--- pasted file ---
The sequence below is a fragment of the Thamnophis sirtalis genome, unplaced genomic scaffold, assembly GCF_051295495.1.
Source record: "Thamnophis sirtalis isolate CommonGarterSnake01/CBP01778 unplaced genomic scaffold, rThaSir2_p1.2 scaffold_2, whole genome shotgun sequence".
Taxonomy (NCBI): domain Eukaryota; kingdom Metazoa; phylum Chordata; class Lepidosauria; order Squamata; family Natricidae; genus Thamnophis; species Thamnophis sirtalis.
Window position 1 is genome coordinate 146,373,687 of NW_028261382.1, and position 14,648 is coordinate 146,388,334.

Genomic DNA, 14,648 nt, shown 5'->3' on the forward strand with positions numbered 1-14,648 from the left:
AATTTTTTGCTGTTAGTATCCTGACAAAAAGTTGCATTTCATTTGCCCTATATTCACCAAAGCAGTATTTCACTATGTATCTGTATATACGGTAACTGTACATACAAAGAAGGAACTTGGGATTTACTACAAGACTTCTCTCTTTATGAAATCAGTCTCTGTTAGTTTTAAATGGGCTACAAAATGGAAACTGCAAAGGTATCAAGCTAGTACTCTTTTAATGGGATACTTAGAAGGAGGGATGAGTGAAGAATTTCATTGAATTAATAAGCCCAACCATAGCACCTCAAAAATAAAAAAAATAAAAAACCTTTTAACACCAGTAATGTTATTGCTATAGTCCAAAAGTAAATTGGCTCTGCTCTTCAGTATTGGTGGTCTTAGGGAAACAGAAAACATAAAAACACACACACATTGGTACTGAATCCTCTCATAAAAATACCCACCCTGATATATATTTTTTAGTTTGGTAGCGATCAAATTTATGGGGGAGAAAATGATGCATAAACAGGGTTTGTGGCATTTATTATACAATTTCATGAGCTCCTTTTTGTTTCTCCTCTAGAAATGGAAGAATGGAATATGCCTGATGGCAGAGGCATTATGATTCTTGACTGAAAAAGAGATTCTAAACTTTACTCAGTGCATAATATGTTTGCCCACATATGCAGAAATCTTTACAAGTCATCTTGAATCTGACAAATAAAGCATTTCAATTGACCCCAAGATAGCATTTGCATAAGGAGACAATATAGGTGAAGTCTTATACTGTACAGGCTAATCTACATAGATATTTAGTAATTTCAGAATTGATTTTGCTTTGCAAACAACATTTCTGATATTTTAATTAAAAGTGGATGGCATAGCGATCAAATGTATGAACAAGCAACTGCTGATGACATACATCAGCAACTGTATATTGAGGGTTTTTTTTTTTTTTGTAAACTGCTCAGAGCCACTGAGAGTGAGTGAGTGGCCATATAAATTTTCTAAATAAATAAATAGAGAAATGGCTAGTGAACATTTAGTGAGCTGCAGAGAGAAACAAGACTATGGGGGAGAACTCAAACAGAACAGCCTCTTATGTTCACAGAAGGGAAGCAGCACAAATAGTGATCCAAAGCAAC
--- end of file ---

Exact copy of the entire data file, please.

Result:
The sequence below is a fragment of the Thamnophis sirtalis genome, unplaced genomic scaffold, assembly GCF_051295495.1.
Source record: "Thamnophis sirtalis isolate CommonGarterSnake01/CBP01778 unplaced genomic scaffold, rThaSir2_p1.2 scaffold_2, whole genome shotgun sequence".
Taxonomy (NCBI): domain Eukaryota; kingdom Metazoa; phylum Chordata; class Lepidosauria; order Squamata; family Natricidae; genus Thamnophis; species Thamnophis sirtalis.
Window position 1 is genome coordinate 146,373,687 of NW_028261382.1, and position 14,648 is coordinate 146,388,334.

Genomic DNA, 14,648 nt, shown 5'->3' on the forward strand with positions numbered 1-14,648 from the left:
AATTTTTTGCTGTTAGTATCCTGACAAAAAGTTGCATTTCATTTGCCCTATATTCACCAAAGCAGTATTTCACTATGTATCTGTATATACGGTAACTGTACATACAAAGAAGGAACTTGGGATTTACTACAAGACTTCTCTCTTTATGAAATCAGTCTCTGTTAGTTTTAAATGGGCTACAAAATGGAAACTGCAAAGGTATCAAGCTAGTACTCTTTTAATGGGATACTTAGAAGGAGGGATGAGTGAAGAATTTCATTGAATTAATAAGCCCAACCATAGCACCTCAAAAATAAAAAAAATAAAAAACCTTTTAACACCAGTAATGTTATTGCTATAGTCCAAAAGTAAATTGGCTCTGCTCTTCAGTATTGGTGGTCTTAGGGAAACAGAAAACATAAAAACACACACACATTGGTACTGAATCCTCTCATAAAAATACCCACCCTGATATATATTTTTTAGTTTGGTAGCGATCAAATTTATGGGGGAGAAAATGATGCATAAACAGGGTTTGTGGCATTTATTATACAATTTCATGAGCTCCTTTTTGTTTCTCCTCTAGAAATGGAAGAATGGAATATGCCTGATGGCAGAGGCATTATGATTCTTGACTGAAAAAGAGATTCTAAACTTTACTCAGTGCATAATATGTTTGCCCACATATGCAGAAATCTTTACAAGTCATCTTGAATCTGACAAATAAAGCATTTCAATTGACCCCAAGATAGCATTTGCATAAGGAGACAATATAGGTGAAGTCTTATACTGTACAGGCTAATCTACATAGATATTTAGTAATTTCAGAATTGATTTTGCTTTGCAAACAACATTTCTGATATTTTAATTAAAAGTGGATGGCATAGCGATCAAATGTATGAACAAGCAACTGCTGATGACATACATCAGCAACTGTATATTGAGGGTTTTTTTTTTTTTTGTAAACTGCTCAGAGCCACTGAGAGTGAGTGAGTGGCCATATAAATTTTCTAAATAAATAAATAGAGAAATGGCTAGTGAACATTTAGTGAGCTGCAGAGAGAAACAAGACTATGGGGGAGAACTCAAACAGAACAGCCTCTTATGTTCACAGAAGGGAAGCAGCACAAATAGTGATCCAAAGCAAC